In the operation of the photoelastic transducer I5, light from the source 21 after traversing the passageway 34 enters the prism 31 and falls on the reflecting surface 38. This surface reflects the light at an angle of 90 and enough toward the center so that the maximum reflection from the mirror 44 will fall on the reflector 39. Before reaching the photoelastic body I8, the beam passes through the polarizer which is set to plane polarize the light at an angle of 45 with the longitudinal axis of the mass I6. Beyond the polarizer, the light passes into the photoelastic body I8 where it is doubly refracted .by an amount proportional to the stress in the material. Reflection from the mirror 44 on the back of the photoelastic body I8 doubles the path through the gauge. After leaving the photoelastic body. the light passes through the analyzing polarizer 45, and is then directed by the reflector 39 along the passageway 41 to the piiotoelectric cell 3|. The cell is shielded from the flash of explosion gases by the light-tight cover 24 and the face I9 is shielded, as by a tough flexible coat 46 of black paint. As shown in Figure 8, current from the photoelectric cell is taken by the cable 32 from the compartment 23 to a cathode ray oscillograph for recording. The impulses are of course spread over the oscillograph screen by any suitable sweep circuit with variable timing correspending to the timing of the blast to be measured.

A glass body one inch thick will give roughly eight orders of double refraction, one order being equal to one-half wavelength of path diierence between the two beams. The record on the oscillograph screen, ii.' a source 21 of white light is used, will have the general appearance of an interrupted damped sine wave with a variable time scale, the interruption of the damping indicating the double refraction for maximum stress on the gauge. A damped wave 50 with a fixed time scale which approximates the record given by double refraction from a standard light bulb is shown in Figure 6. The blast pressure is represented as starting with zero pressure and zero double refraction at the left, increasing to the point M, which represents maximum pressure and maximum double refraction, and then decreasing to zero pressure and zero double refraction on the right. While the timing of an actual blast will be ldifferent from that shown in Figure 6, the relation of amplitudes in build up and decay will be the same. The difference in dou-ble refraction between one peak 5I and the next peak 52 represents one order of double refraction and a constant pressure change which can be evaluated by static loading of the photoelastic body, pressure A changes between peaks being proportionf'tthe 4 changed by varying the character of the light and its initial polarization in accordance with principles well known to those versed in the photoelastic art.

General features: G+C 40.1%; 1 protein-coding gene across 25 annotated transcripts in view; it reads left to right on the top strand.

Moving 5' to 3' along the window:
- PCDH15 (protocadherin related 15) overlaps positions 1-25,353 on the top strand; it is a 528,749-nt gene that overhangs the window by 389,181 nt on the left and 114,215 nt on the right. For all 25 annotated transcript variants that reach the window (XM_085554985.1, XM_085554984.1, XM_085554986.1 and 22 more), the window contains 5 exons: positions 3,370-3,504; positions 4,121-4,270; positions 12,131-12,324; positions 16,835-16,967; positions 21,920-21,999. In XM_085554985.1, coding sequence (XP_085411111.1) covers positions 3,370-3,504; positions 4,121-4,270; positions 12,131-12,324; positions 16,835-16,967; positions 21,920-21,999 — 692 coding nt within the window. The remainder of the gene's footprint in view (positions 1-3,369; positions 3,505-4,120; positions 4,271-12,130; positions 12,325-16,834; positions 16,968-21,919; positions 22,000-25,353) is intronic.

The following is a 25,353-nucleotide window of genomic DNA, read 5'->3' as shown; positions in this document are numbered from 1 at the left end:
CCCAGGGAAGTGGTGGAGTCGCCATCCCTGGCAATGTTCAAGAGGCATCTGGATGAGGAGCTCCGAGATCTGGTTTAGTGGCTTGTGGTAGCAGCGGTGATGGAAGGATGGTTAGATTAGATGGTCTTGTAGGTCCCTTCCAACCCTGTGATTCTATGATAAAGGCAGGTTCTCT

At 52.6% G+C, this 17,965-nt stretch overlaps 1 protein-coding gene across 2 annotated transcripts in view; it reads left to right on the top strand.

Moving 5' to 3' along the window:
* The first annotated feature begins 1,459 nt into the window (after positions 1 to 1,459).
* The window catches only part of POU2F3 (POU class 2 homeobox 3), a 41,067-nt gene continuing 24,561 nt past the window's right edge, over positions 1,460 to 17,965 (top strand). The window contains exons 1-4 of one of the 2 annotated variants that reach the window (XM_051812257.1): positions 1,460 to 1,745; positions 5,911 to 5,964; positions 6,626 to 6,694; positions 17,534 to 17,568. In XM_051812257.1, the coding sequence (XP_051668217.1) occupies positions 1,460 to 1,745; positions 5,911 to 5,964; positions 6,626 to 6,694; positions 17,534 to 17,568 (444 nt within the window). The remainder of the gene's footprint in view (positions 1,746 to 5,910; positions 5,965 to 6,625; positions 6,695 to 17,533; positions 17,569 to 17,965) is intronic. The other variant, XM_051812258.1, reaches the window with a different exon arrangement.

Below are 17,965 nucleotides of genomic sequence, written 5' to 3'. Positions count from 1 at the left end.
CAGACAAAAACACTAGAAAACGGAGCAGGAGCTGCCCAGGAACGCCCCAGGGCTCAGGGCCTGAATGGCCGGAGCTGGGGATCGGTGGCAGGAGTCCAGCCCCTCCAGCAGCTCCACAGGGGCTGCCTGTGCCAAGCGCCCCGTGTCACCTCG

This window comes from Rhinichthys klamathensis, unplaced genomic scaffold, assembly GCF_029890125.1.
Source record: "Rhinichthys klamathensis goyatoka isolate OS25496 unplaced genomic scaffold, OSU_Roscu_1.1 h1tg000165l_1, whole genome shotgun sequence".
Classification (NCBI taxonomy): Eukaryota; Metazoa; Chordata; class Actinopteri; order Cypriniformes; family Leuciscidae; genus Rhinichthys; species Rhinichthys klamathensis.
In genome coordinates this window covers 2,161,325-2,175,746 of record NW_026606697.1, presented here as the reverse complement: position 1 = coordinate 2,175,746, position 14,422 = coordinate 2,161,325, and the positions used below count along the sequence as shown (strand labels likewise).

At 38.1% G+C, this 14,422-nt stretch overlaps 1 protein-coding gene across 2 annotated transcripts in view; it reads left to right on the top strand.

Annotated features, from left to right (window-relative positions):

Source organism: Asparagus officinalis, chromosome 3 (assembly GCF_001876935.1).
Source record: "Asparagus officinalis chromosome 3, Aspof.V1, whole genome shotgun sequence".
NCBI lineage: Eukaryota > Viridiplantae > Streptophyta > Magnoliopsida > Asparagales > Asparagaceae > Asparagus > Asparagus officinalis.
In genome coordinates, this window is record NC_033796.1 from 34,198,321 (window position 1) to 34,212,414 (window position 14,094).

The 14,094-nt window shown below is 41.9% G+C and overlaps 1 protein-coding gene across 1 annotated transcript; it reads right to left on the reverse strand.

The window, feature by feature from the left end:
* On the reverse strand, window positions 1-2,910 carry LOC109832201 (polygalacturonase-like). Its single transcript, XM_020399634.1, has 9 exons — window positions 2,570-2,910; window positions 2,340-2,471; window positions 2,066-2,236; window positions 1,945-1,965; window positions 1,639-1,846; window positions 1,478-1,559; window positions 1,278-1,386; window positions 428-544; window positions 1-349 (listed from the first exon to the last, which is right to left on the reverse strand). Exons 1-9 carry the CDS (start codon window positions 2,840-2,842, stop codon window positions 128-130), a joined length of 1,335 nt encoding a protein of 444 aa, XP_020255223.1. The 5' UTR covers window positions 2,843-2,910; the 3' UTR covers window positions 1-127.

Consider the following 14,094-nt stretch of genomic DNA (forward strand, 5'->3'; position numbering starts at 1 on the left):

If a suitable correctly oriented double refraction compensator of crystal quartz is inserted in the iight path between the'polarizer 4I or analyzer 45 and the photoelastic body IB, zero double refraction can be obtained with any desired stress in the photoelastic body I8. Figure 5 shows a quartz compensator 53 disposed, as by insertion through a suitable slot 54 in the housing, between the photoelastic body I8 and the analyzer 45. The type o! record obtainable by using white light with a. compensator 53 is shown at 55 in Figure 7. The record is represented as starting with zero pressure and maximum double refraction at the left of Figure 7, changing to maximum pressure and zero double refraction at M and progressing to zero pressure and maximum double refraction at the right. If the approximate amplitude M of the desired reading is known, a compensating plate which will place that part M of the pressure scale in a sensitive part of the double refraction range, for example, near the zero point, as shown in Figure '1, will make accurate readings possible. I'hus a quartz compensator with white light can be used for accurate measurements of almost any amount of double refraction.

Various changes may be made in the forms of invention herein shown and described without departing from the spirit of the invention or the scope of the following claims.

The invention described herein may be manufactured and used by or for the Government, of the United States 0f America. for governmental purposes without the payment of any royalties thereon or therefor.

I claim:

1. A blast pressure gauge comprising a mass of high density, a transparent body mounted in said mass and having a surface exposed to said blast pressure, a thin exible opaque covering for shielding said exposed surface from light, said body having photoelastic properties varying with the stress therein, means producing and passing plane polarized light into said transparent body in a direction substantially parallel to said exposed surface, means analyzing the light emerging from said body, a photo-electric cell receiving the light from said analyzer means, and a cathode-ray oscillograph controlled by said photoelectric cell for recording the several orders of double refraction that may be produced in said body by the component of said blast pressure normal to said exposed surface.

2. A blast pressure gauge as defined in claim 1, wherein means are provided for reecting the light passing through said transparent body back in a direction substantially parallel to said exposed surface along another path through said body to said analyzing means.